407 Mass. 333 , 335 (1990), quoting from Commonwealth v. Maguire, 375 Mass. 768 , 772-773 (1978). See Commonwealth v. Carrion, supra at 268. It is enough to say that the evidence makes abundantly clear the defendant instigated this violent and near tragic conflict, and he did not, at any time, "withdraw[ ] in good faith from the conflict and announce[ ] his intention to retire."
2. Armed robbery. The defendant was convicted of armed robbery of Trooper Harding, the property taken being her handgun. See G. L. c. 265, Section 17, as amended through St. 1952, c. 406, Section 1. [Note 3] The defendant contends that as he was not armed when he took the gun and did not use it to "effectuate the taking", he could not have committed an armed robbery. We do not reach the question whether the defendant could be considered to have used the weapon in order to take it from Harding during the struggle in her automobile. Thereafter, the defendant picked up the gun from the street and attempted to flee. Harding immediately pursued him and quickly overtook and tackled him. Thereupon, the defendant used Harding's gun to shoot her in an attempt to complete the theft. At least to this point (and probably to the time when Harding tackled the defendant a second time), "the jury could see the episode as a continuum and reject as a manufactured abstraction," Commonwealth v. Smith, 21 Mass. App. Ct. 619 , 624 (1986), that the theft from Harding was completed when the defendant picked the gun up from the street and attempted to flee. [Note 4] Cf. Commonwealth v. Devereaux,
256 Mass. 387 , 392 (1926). "`The crime of armed robbery, an aggravated form of robbery, is based in part on the potential for injury that arises from the possession of a dangerous weapon.' Commonwealth v. Howard, 386 Mass. 607 , 611 (1982). That potential for injury does not depend on the precise moment at which the defendant becomes armed, as long as he becomes armed at a point directly related to the commission and completion of the robbery" (footnote omitted). Commonwealth v. Boiselle, 16 Mass. App. Ct. 393 , 400 (1983), and authorities cited. See Commonwealth v. Rajotte, 23 Mass. App. Ct. 93 , 94-95 (1986), and authorities cited. There was no error.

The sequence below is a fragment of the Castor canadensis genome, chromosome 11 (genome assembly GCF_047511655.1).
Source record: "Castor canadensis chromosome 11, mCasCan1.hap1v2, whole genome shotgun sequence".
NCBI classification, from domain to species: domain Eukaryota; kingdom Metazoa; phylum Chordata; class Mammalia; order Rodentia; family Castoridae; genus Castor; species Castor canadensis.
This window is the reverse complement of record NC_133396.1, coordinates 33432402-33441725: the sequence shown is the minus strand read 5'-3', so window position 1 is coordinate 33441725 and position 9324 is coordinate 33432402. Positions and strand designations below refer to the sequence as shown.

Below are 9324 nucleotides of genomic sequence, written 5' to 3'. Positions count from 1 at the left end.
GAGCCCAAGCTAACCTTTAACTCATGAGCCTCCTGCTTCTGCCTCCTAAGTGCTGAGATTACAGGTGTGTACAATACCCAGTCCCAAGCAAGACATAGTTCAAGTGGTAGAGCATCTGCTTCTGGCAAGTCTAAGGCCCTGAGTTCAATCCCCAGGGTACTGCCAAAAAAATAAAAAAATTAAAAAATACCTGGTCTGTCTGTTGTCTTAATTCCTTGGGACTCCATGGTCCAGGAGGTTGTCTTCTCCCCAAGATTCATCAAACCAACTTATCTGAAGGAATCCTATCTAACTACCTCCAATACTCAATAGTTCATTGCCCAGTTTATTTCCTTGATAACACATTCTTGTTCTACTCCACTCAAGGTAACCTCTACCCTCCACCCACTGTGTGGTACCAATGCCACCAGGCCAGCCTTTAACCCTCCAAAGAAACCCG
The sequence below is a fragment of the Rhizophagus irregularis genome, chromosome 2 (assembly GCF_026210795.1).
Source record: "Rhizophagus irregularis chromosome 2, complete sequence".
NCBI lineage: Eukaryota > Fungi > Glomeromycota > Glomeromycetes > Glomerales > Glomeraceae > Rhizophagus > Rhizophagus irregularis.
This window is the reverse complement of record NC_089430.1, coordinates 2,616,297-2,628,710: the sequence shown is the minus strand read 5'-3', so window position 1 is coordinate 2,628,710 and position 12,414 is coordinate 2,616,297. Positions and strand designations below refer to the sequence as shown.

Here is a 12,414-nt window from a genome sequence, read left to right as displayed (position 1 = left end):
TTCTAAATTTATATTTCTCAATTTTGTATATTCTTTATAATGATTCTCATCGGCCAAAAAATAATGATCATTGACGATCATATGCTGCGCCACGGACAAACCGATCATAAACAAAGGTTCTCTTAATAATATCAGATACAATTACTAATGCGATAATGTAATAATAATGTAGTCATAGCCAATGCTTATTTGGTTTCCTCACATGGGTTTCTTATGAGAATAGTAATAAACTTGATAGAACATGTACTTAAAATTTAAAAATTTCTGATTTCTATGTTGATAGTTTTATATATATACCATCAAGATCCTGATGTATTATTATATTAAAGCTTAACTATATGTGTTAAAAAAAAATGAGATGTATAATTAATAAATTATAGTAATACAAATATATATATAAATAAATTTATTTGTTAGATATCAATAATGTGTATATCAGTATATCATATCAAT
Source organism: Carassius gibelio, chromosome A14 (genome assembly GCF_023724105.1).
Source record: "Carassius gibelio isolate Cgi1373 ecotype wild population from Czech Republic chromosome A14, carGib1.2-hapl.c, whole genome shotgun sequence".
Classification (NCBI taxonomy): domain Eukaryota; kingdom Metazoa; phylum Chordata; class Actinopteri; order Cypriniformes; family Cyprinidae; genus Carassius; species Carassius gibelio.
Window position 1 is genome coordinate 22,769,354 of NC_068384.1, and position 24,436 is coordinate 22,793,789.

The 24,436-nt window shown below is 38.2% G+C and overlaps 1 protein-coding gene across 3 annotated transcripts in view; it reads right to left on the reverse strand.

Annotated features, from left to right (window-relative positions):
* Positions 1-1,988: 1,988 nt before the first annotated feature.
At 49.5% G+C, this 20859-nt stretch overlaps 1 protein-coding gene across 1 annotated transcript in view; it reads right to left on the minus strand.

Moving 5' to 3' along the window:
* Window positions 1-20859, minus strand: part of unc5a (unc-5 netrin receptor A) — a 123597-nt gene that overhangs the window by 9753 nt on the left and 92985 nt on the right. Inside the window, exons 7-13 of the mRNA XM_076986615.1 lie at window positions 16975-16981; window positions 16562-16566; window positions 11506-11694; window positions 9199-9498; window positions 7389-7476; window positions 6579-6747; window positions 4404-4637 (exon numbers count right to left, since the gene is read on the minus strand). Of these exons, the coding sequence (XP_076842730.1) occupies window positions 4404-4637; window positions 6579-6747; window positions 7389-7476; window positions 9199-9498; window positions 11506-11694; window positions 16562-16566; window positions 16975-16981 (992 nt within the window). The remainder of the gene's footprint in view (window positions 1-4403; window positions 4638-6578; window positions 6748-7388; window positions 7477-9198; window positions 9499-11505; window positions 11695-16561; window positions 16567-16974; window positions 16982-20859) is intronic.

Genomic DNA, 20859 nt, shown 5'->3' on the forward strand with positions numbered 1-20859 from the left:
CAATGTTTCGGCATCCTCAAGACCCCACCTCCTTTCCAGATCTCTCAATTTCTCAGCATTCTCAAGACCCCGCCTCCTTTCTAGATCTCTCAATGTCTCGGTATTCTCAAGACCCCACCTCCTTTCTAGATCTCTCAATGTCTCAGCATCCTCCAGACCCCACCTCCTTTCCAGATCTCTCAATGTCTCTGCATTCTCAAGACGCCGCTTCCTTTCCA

[Note 1] The defendant fired at Grassia three times. (The gun taken from Harding had been loaded with five shots.) The evidence was inconclusive whether a wound to Grassia's right forearm was inflicted by a separate bullet.
[Note 2] Indeed, the judge gave the defendant more than that to which he was entitled when he referred to great provocation or sudden combat as mitigating factors. No evidence was introduced which would permit a finding of either. See Commonwealth v. Ennis, 20 Mass. App. Ct. 263 , 268 (1985), S.C., 398 Mass. 170 (1986). "Under such circumstances, the judge should instruct the jury that the elements of intent to murder are assault and specific intent to kill. He should explain that, if they find specific intent to kill, the requisite finding of malice necessarily exists." Commonwealth v. Nardone, supra at 132.
[Note 3] "Whoever, being armed with a dangerous weapon, assaults another and robs, steals or takes from his person money or other property which may be the subject of larceny shall be punished. . . ."
[Note 4] The judge instructed the jury that, "[i]f the Commonwealth proves beyond a reasonable doubt that the defendant armed himself with a dangerous weapon after the taking of the property and used that dangerous weapon to effectuate the taking of the property or to effectuate his escape from the scene of the taking, that is sufficient to convert a robbery into an armed robbery." The defendant did not object to this instruction and makes no argument on appeal that it was erroneous. See Annot., Use of Force or Intimidation in Retaining Property or in Attempting to Escape, Rather than in Taking Property, as Element of Robbery, 93 A.L.R.3d 643 (1979); Model Penal Code Section 222.1(1) (Official Draft 1962).